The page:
Contestants have another advantage over viewers: They support and egg each other on. They also escape the pressures of home, where family, friends and co-workers may feel threatened by their transformation. The program also breezes over the time constraints and emotions that feed overeating. "It all but ignores behavioral and mental health," Vanderwall says. "Those are the legs holding up the table of permanent weight loss, along with physical and nutritional health. Without them, the table collapses. If the underlying emotional issues—grief, stress or anger—aren't addressed, you won't be able to keep the weight off."

Loser's Winning Tips


  • Make peace with your plate: Your food should form a peace sign, with starches (pasta, rice or potato) and meat composing smaller parts and vegetables and salad the larger ones.
  • Eat more often, not less. Strive for three small meals plus two or three snacks daily to boost energy and metabolism and squelch cravings.
  • Count your way up the food pyramid, starting with four daily servings of fruits and vegetables and three of protein (yogurt, fish or legumes, such as chickpeas, black beans and lentils, or 1 cup of low-fat dairy). Add two servings of whole grains and 200 calories of sugar-free sweets, reduced-fat cheese, condiments, avocado and reduced-fat nut butters.
  • Keep a daily food, fitness and feelings log. It holds you accountable—and reveals what's helping or sabotaging your efforts.
  • Sweeten the dessert deal: Sprinkle cocoa on sugar-free chocolate pudding, or whip low-fat cottage cheese and almond extract together, then freeze it. If water bores you, add Crystal Light.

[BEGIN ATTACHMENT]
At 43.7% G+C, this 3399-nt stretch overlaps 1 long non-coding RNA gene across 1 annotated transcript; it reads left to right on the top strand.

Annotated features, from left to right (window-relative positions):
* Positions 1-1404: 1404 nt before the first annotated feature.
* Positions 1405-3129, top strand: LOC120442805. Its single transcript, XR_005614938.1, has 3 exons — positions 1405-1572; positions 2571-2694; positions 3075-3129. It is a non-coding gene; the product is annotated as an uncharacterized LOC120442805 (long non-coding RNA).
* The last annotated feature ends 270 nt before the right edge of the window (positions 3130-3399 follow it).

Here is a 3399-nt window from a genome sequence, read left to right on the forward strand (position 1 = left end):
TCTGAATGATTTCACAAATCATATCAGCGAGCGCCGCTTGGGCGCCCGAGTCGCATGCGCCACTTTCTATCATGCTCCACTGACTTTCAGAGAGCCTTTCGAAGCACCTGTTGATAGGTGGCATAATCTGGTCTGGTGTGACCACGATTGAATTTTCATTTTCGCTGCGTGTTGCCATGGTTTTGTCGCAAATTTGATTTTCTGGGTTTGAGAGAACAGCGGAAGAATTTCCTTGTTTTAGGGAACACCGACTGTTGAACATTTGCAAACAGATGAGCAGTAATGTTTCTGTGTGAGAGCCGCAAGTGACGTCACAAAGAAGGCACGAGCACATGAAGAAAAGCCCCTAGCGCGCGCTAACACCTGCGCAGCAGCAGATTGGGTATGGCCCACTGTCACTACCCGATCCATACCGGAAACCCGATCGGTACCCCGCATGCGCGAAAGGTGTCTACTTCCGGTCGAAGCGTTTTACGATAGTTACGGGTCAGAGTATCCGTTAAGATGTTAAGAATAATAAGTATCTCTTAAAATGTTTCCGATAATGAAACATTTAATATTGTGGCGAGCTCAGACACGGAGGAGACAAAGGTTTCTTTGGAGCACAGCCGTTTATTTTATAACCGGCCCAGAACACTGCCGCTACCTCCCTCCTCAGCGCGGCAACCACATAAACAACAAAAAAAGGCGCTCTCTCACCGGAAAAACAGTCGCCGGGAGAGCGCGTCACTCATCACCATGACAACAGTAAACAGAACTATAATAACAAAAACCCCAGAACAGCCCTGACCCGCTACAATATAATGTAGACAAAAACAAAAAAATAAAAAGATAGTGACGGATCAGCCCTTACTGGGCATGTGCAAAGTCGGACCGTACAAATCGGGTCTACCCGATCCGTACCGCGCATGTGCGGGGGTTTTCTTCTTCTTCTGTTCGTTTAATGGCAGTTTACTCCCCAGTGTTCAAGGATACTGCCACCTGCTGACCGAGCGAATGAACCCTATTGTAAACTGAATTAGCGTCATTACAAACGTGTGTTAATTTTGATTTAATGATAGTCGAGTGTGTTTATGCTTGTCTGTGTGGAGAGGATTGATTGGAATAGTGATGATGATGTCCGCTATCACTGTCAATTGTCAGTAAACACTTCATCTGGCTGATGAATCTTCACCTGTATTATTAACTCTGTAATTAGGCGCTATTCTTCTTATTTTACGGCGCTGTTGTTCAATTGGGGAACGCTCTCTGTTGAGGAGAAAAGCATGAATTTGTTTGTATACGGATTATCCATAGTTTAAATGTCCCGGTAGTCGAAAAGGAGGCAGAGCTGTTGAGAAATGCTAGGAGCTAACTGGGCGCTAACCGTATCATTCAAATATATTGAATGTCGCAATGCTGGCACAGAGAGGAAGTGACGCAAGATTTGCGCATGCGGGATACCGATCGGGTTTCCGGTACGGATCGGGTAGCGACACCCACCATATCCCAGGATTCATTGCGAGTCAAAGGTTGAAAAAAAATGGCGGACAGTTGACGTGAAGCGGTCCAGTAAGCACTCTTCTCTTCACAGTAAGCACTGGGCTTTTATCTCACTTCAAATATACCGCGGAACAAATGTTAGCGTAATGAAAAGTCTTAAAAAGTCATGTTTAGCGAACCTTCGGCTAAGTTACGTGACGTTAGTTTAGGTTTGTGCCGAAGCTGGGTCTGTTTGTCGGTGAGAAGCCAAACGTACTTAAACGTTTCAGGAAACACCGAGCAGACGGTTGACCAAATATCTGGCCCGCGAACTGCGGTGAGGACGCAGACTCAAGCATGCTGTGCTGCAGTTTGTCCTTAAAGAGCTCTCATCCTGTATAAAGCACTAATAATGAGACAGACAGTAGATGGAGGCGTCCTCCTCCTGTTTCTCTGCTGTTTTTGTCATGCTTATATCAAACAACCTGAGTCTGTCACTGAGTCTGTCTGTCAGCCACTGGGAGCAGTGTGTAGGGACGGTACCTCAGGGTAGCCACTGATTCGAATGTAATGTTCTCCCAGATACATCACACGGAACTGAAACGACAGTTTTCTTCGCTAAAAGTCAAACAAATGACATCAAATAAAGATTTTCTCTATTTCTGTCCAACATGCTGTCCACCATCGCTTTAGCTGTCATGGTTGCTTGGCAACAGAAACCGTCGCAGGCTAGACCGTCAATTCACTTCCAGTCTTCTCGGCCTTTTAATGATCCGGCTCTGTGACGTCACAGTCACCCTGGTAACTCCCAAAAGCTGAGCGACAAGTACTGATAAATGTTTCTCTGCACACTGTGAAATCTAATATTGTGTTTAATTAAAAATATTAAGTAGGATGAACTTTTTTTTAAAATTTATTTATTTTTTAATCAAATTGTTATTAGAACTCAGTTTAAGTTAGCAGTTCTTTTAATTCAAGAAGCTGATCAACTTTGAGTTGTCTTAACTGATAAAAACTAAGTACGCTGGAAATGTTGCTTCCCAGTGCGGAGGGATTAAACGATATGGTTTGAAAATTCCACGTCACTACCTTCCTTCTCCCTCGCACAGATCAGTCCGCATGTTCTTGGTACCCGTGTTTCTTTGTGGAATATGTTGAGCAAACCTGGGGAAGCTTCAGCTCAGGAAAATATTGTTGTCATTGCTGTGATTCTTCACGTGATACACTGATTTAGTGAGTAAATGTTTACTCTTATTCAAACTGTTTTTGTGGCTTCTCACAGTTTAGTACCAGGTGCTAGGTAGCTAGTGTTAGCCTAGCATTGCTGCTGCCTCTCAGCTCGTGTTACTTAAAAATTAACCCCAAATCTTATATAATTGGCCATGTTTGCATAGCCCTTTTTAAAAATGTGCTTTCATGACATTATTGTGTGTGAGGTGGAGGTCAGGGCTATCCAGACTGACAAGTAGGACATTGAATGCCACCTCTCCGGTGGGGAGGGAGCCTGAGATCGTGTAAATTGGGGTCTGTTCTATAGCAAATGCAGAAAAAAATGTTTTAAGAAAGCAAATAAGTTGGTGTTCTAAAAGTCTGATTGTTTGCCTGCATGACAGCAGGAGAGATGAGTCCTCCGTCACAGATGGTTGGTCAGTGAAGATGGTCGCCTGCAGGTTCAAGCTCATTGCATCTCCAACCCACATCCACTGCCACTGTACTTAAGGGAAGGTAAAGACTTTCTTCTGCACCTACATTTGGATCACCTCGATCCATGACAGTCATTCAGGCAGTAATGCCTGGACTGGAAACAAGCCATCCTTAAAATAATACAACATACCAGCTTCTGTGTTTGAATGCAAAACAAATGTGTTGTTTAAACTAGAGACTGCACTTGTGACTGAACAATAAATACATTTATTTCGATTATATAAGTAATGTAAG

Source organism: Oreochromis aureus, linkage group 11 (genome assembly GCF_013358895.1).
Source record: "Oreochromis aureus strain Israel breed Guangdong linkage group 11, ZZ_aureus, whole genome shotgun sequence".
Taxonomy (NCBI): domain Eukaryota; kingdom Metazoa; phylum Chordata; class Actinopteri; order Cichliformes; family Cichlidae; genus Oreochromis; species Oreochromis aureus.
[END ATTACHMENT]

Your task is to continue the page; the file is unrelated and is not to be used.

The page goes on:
• Eat a rainbow. Strive to include fruits and vegetables that are red, orange, yellow, purple, light green and dark green weekly.
  • Feel hungry? Make a protein scramble: egg substitute, reduced-fat cheese, tomato, spinach or whatever vegetables you have on hand.
  • Investigate before you dine out: Many national chains offer nutritional information online. "That's a real eye opener and may make you think twice," says Erica Wald, RD, manager of the ¬≠University of Michigan's weight management program in Ann Arbor. Ask restaurants to skip bread and bring a to-go box right away so you can put half your food aside for another meal.


  • Get a physical from your primary care doctor before embarking on any new fitness program.
  • Consult a pro to assess your fitness, tailor a program to your needs and return to check up on your form and progress. Personal trainers should be certified by the American College of Sports Medicine, the American Council on Exercise or the National Academy of Sports Medicine. Or ask your doctor for a referral when you get your physical.
  • Let your body adjust to exercise before amping up intensity, says Colleen Greene, an American Council on Exercise-certified personal trainer at the University of Michigan: "I wouldn't start out running. I'd start out walking." Unlike the show, The Biggest Loser books and DVDs urge exercisers to stop at any discomfort or pain, Greene says. "Trainers also talk about form and technique, gait and stride and what muscles they're working."
  • Drink water while sweating—6-8 ounces every 15-20 minutes during your workout.


  • Once you reach your goal, buy some clothing too costly to grow out of. You'll want to keep on track rather than replace them.
  • If you're tempted by food cravings, distract yourself: Read, exercise, walk your dog or treat yourself to a manicure. Visualize pushing all negative thoughts through your hands when you lift weights and through your feet when you walk or run.
  • Focus on other benchmarks: Tracking improvements in blood pressure, cholesterol levels, body fat percentage and heart disease risk is more important than just watching numbers on the bathroom scale.